Daniel Isn't Talking

by Marti Leimbach | Literature & Fiction |
ISBN: 9780307275721 Global Overview for this book
Registered by wingbooklady331wing of Cape Coral, Florida USA on 7/3/2007
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9 journalers for this copy...
Journal Entry 1 by wingbooklady331wing from Cape Coral, Florida USA on Tuesday, July 03, 2007
Pre-numbered label used for registration.

From Publishers Weekly
Leimbach (Dying Young) notes on the back of the galley that she has modeled her title character on her own autistic son; the result is moving, frequently funny and never mawkish. The novel is narrated by Melanie Marsh, an American woman living in England who seems to have it all: Stephen, a rich if somewhat starchy husband; Emily, a vivacious daughter; and an adorable son named Daniel. But after a normal infancy, Daniel is beginning to behave strangely—throwing tantrums, walking on his toes, still seeking his mother's breast and refusing to talk. As Melanie unravels, Stephen remains in denial, until the dreaded diagnosis of autism is delivered. The marriage falls apart, but Melanie does not. She embarks on a frustrating, heroic mission to get the best treatment for her son, eventually entrusting his care to Andy O'Connor, a behaviorist with a dubious reputation. But his unorthodox methods get results, and soon, a bit too predictably, a romance blossoms between Andy and Melanie. While the novel lacks the literary ambition of The Curious Incident of the Dog in the Night-Time, Leimbach does succeed in making us care about Daniel and his progress.

From The Washington Post's Book World/washingtonpost.com
Melanie Marsh is a woman possessed. Jittery, unfocused and perpetually unsettled, she barely eats, hardly sleeps and begs her husband to come home from work at all hours of the day. Utterly devoted to her two young children, she lives with a nagging anxiety so severe that even her psychiatrist is at a loss. "It is as though I've eaten a vat of speed," she says. "My mind races along trailing incoherencies and half-finished thoughts. There's a continual restlessness in all four of my limbs." What could possibly be so wrong?
At the start of Marti Leimbach's Daniel Isn't Talking, it's easy to sympathize with Melanie's husband, Stephen, who is baffled by his wife's agitation. Arriving home one day when his 2-year-old son is in the midst of a tantrum, he embraces Emily, his bubbly 4-year-old, and observes his ragged wife on the floor with Daniel. "Young children cry," he says, in a weary attempt to reassure her. "Isn't that what you always tell me?" Then he turns to the pile of mail and starts opening bills. Melanie, meanwhile, tries to comfort her screaming child, who wrenches from her embrace, refusing her touch. "This is not what kids do," Melanie protests silently. "Daniel is pushing his head against my calf, and now dragging his forehead along the floor."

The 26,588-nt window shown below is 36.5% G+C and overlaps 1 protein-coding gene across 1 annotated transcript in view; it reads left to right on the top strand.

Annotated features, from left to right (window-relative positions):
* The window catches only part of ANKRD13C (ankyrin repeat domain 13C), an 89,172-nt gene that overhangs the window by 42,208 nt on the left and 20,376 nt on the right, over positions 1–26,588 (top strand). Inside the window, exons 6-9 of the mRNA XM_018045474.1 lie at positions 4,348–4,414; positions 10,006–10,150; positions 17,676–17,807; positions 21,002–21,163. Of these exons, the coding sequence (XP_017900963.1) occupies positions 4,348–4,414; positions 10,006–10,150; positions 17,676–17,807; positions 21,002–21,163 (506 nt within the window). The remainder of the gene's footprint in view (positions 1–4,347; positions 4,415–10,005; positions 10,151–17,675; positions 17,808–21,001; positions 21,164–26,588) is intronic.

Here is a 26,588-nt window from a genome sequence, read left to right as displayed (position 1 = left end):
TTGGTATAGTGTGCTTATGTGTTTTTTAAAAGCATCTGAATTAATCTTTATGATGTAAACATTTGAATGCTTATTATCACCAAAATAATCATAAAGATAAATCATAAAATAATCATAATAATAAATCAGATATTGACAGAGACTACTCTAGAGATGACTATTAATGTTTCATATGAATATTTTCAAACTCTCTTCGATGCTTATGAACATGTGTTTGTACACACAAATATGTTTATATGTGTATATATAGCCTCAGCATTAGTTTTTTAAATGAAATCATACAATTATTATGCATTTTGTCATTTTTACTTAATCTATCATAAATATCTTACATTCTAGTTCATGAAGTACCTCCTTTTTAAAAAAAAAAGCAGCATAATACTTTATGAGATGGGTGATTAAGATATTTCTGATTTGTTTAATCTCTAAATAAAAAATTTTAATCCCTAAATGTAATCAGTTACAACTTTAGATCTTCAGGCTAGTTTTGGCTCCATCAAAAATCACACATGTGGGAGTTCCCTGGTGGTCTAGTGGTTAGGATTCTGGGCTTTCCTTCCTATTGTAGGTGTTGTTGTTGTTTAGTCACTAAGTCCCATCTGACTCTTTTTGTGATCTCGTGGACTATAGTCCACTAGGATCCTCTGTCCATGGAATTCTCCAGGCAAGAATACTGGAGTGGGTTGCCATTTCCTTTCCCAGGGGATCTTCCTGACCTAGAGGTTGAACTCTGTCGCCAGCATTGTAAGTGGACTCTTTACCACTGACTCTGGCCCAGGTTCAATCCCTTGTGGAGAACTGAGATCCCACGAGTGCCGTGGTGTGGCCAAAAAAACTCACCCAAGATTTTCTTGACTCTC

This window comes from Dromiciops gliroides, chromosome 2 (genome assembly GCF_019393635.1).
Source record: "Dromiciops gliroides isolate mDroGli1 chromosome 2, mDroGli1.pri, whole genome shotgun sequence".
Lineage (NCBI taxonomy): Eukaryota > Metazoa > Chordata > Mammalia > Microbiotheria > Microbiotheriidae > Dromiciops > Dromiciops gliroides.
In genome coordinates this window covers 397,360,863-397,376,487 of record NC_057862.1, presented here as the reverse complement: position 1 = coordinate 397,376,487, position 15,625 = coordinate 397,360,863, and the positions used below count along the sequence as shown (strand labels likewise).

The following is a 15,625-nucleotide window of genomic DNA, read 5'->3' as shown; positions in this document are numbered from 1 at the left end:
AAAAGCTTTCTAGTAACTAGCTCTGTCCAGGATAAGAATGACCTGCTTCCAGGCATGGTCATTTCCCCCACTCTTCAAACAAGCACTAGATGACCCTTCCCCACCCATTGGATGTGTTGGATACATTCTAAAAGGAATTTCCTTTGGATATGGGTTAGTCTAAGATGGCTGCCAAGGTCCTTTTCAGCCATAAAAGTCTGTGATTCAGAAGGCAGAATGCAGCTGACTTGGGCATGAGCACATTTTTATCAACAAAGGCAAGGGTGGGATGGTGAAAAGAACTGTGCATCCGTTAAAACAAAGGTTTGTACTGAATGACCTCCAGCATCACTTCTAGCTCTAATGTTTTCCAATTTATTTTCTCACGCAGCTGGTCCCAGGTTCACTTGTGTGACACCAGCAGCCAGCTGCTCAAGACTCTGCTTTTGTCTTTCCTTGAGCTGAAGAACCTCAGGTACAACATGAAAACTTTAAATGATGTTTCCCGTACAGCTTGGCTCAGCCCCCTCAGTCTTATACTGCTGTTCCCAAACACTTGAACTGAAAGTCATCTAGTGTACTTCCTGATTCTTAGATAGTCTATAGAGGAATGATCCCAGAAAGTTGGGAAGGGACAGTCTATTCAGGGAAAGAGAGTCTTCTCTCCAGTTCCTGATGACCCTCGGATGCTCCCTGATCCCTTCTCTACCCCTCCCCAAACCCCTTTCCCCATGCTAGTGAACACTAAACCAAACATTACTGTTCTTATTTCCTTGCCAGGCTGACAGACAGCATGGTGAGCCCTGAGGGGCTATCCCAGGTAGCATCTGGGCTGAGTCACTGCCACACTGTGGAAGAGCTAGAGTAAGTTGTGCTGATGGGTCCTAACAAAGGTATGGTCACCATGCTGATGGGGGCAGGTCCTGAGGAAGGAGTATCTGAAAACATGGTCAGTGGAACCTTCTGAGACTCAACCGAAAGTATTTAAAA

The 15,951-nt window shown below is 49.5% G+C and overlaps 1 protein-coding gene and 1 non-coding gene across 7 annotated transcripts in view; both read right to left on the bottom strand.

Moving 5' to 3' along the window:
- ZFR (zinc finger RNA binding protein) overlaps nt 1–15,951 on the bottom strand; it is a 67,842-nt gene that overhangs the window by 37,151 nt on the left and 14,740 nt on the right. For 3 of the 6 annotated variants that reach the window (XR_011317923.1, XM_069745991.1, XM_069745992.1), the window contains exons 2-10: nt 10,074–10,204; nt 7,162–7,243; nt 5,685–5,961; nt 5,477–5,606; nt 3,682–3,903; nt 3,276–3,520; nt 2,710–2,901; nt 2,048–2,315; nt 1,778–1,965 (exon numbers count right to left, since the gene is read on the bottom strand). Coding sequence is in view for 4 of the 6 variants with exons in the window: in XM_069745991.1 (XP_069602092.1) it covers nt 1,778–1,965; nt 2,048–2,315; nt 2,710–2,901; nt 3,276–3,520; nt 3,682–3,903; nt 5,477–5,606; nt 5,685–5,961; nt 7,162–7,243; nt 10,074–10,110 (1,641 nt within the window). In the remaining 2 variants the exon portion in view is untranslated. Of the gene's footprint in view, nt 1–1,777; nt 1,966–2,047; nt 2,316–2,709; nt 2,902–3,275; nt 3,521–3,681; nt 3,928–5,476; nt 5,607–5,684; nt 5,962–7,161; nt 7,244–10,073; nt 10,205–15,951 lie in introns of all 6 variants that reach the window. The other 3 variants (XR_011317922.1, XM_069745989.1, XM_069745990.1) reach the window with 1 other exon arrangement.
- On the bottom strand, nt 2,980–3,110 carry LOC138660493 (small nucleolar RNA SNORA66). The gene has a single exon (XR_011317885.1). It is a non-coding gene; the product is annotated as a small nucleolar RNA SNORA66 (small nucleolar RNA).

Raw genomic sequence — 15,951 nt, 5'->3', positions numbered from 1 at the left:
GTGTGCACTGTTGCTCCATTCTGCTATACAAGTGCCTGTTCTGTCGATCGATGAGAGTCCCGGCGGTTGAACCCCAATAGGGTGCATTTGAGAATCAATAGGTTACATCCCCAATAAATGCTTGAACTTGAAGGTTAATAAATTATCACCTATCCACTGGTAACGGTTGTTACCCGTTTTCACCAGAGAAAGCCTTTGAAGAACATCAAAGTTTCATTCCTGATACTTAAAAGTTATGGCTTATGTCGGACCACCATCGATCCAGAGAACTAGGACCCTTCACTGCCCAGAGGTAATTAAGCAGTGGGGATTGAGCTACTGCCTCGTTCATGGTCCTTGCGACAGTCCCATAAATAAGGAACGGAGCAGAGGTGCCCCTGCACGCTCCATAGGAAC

Stephen wants their lives to be normal. And who can blame him? Who among us is eager to accept that all might not be quite right with the small world we have worked so hard to create? But Melanie knows something is wrong long before Daniel is diagnosed as autistic. She is consumed with helping her child. She makes appointment after appointment with specialists. She reads everything about autism that she can find. Stephen, meanwhile, goes off to work each day, his tie perfectly knotted, his suit wrinkle-free. He spends more time talking on his cell phone than he does with his wife. And the cracks in their marriage, barely visible at first, begin to widen.

Melanie's world is peopled with a hilarious cast of characters: her eccentric and vaguely disapproving British in-laws, who have only penciled her into the family tree; Veena, their brilliant maid, who is obsessive about dust but "terrible at cleaning a house"; Stephen's ex-girlfriend Penelope, an ethnomusicologist who wears "miniskirts and boots up to her thighs . . . sleeps in the nude amid satin sheets, and takes pride in the fact that she can accomplish most sexual acts even underwater." Quirky in some cases to the point of caricature, these characters remind us that autism doesn't exist in a vacuum.

Which is the amazing thing about this book: It manages to be about autism without being just about autism. Instead, it's about tangled relationships, compassionate moments, fear and joy. And along the way, there are moments of grace -- such as the time Daniel throws such a tantrum in the grocery store that shoppers flee from the scene, except for one woman who walks right up to them. Melanie braces for the usual insults about her bad parenting. Instead, the woman smiles kindly. "He's lovely," she says. Melanie can barely comprehend what she's hearing. The woman says he reminds her of her own son when he was small. "There's a beat of silence between us. Her eyes lock with mine. I shake my head back and forth, feeling a pressure in my skull as if a dam is breaking." And suddenly Melanie finds herself weeping in the supermarket, her daughter clinging to her leg, Daniel screaming in the cart, the kind eyes of a stranger gazing at her like a benediction.

The most lovable character in the book is Andy, the therapist, who "looks at Daniel and sees treasure." He makes himself into an airplane and flies Daniel on a little blue chair until he learns to say "mmm" -- and then, finally, "Mama." He teaches Daniel to play with his trains -- and, ultimately, with his sister. Out of the whole endless slew of professionals Melanie marches in to see, Andy is the only one able to help her child, the one who believes in her efforts to save him.

Readers of Daniel Isn't Talking will not journey into the inevitable complexity that envelops the lives of most disabled children who grow into adults. Instead, the author puts us face-to-face with the early stages of coming to grips with raising an autistic child, exposing the inner life of a feisty mother and her frantic rescue attempts. Melanie's breakdown and eventual recovery, powered in part by some important self-discoveries in the book's final pages, give us reason to hope that, in the face of things to come, she and others like her can manage to find their way.